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Water-quality assessment of part of the Upper Mississippi River Basin Study Unit, Minnesota and Wisconsin- Nutrients, chlorophyll a, phytoplankton, and suspended sediment in streams, 1996-98

Water-Resources Investigations Report 2002-4287

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Abstract

Stream water-quality data from part of the Upper Mississippi River Basin Study Unit (Study Unit) from 1995 through 1998 was used to describe the distribution of nutrients, chlorophyll a, phytoplankton, and suspended sediment; and the influence of natural and anthropogenic factors on reported concentrations, loads, and yields. During the study period, streamflows generally were near to greater than average. Agricultural land cover, particularly on tile-drained soils, had the most substantial influence on nutrients, chlorophyll a, and suspended sediment in the Study Unit. The greatest concentrations and yields of total nitrogen, dissolved nitrite plus nitrate nitrogen, dissolved nitrite nitrogen, total organic plus ammonia nitrogen, total phosphorus, and suspended sediment were measured in a stream representing agricultural land cover on tile-drained soils. Total nitrogen yields also were about 6 times greater in a stream representing agricultural land cover on tile-drained soils than in a stream representing agricultural land cover on naturally welldrained soils.

Urban-residential land cover also influenced nutrients and suspended sediment in streams in the Study Unit. Concentrations and yields of total nitrogen, dissolved nitrite plus nitrate nitrogen, total organic plus ammonia nitrogen, total phosphorus, dissolved orthophosphate phosphorus (orthophosphate), and suspended sediment in streams representing urban-residential land cover were less than those representing agricultural land cover on tile drained soil, and greater than those on forested land cover.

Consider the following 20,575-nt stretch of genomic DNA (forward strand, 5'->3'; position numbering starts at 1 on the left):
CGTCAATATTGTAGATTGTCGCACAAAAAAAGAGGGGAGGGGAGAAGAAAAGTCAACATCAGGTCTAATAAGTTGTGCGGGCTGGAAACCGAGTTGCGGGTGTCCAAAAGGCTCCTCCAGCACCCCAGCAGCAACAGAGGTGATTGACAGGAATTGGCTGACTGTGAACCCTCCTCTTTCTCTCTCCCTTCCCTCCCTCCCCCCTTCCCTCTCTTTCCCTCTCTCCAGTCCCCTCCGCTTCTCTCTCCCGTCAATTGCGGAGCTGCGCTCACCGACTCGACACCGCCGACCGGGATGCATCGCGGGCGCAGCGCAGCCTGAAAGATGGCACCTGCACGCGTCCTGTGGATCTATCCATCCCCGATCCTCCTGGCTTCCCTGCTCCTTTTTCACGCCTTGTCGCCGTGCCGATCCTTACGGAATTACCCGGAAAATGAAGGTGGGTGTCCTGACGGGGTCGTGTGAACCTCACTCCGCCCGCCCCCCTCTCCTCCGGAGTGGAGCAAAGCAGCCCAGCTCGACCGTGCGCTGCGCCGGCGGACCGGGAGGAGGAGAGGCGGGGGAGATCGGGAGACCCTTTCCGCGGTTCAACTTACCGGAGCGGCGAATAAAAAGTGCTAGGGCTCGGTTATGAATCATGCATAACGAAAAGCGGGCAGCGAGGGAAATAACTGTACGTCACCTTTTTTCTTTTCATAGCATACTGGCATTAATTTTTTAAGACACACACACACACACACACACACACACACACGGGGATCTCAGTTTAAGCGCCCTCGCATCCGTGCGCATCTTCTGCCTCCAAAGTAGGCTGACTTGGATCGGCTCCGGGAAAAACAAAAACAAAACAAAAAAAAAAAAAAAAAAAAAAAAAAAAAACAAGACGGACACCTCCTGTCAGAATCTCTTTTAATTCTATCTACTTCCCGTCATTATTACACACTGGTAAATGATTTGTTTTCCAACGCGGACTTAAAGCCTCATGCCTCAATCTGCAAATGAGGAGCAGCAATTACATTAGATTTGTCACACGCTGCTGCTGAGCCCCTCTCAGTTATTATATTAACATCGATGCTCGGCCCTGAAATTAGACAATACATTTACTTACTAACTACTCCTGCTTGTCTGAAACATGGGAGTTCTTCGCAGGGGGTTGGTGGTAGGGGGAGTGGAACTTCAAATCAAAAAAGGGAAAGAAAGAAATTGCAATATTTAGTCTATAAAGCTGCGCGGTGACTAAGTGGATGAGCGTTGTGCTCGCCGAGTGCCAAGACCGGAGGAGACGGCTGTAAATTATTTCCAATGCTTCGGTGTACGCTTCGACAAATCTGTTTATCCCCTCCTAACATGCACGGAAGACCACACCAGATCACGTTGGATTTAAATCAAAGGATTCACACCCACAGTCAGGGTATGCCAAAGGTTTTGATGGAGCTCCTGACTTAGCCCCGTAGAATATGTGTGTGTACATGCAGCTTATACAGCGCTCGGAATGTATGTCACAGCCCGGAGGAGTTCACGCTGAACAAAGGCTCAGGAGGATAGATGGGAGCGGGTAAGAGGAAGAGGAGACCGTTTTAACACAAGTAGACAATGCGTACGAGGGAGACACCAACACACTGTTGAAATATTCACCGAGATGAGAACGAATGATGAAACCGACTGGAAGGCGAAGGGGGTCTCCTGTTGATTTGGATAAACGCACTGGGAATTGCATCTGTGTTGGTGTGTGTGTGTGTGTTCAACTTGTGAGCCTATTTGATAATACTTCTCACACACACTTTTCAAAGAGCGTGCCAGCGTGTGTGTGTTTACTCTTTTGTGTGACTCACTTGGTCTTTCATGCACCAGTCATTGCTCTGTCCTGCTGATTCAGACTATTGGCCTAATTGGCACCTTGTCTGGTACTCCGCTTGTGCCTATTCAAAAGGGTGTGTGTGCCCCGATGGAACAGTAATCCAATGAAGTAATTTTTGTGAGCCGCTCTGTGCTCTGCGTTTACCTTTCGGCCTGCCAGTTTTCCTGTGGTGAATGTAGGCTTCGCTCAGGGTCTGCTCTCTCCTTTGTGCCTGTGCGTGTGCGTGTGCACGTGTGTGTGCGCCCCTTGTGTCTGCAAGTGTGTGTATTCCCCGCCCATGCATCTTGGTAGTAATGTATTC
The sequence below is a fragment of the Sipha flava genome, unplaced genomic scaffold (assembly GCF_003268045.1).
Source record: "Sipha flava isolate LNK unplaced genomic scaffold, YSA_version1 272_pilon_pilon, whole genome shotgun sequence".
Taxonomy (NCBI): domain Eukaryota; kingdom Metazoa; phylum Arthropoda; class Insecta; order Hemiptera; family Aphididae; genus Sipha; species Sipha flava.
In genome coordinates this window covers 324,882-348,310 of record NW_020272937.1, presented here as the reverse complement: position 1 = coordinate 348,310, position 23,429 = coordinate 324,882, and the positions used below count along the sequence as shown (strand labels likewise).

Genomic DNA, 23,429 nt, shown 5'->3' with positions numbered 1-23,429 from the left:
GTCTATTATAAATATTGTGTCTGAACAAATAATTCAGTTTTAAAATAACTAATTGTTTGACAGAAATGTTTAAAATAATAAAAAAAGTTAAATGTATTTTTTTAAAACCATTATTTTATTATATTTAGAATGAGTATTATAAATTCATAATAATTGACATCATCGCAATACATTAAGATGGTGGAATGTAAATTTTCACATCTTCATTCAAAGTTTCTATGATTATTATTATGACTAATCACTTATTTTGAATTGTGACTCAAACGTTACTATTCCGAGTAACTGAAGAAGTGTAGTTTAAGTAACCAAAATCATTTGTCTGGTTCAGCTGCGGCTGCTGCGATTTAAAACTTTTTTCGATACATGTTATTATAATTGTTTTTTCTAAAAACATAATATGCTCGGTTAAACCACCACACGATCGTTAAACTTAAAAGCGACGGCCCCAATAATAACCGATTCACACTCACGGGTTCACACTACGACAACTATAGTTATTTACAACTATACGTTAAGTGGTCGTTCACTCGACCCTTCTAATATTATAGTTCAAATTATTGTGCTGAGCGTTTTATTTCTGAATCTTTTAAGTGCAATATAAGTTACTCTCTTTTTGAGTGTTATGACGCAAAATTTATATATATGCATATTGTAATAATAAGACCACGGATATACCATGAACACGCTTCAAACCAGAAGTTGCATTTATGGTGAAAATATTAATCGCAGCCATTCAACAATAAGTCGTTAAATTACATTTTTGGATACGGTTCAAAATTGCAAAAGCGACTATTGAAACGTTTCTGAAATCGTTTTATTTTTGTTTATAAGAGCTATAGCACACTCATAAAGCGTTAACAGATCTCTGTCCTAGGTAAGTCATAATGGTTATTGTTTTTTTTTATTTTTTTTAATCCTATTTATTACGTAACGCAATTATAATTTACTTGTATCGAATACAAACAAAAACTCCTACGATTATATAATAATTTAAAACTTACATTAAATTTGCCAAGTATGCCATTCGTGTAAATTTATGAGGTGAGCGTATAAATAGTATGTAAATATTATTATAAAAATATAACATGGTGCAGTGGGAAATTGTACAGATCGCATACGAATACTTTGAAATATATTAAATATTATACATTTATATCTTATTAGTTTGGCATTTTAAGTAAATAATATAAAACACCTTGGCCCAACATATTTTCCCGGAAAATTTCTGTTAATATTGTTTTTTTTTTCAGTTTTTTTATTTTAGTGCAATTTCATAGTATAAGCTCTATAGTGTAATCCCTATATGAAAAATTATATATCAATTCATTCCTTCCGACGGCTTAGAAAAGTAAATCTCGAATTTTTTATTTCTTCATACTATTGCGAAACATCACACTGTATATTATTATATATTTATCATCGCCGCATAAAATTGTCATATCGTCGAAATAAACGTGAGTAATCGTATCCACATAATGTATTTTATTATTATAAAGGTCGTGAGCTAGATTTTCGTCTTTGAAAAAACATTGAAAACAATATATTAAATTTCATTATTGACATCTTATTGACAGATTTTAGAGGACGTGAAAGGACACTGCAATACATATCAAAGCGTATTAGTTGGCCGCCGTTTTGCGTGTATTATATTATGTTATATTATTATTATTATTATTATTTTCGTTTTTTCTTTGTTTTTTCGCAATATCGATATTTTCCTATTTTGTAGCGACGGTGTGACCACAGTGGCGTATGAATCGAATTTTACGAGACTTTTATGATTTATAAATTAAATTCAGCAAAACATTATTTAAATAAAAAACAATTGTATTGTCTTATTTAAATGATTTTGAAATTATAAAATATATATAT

Nutrients and suspended sediment in the Mississippi, Minnesota, and St. Croix Rivers generally reflect the influence of primary land cover in drainage areas of streams tributary to these rivers. In the Mississippi River, total nitrogen, dissolved nitrite plus nitrate nitrogen, dissolved ammonia nitrogen, total phosphorus, dissolved orthophosphate, and suspended-sediment concentrations and loads increased substantially downstream of the confluence with the Minnesota River at Hastings, Minnesota. Greater concentrations and loads of dissolved orthophosphate in the Mississippi River at Hastings, Minnesota probably were caused by wastewater discharges from the Twin Cities Metropolitan Area (TCMA) and contributions from the Minnesota River. The median dissolved ammonia nitrogen concentration at the Mississippi River at Hastings, Minnesota, based on data collected during this study, was about one-half of the median concentrations previously reported for 1984-93, which can be attributed to reduced ammonia concentrations in municipal wastewater discharged from the TCMA.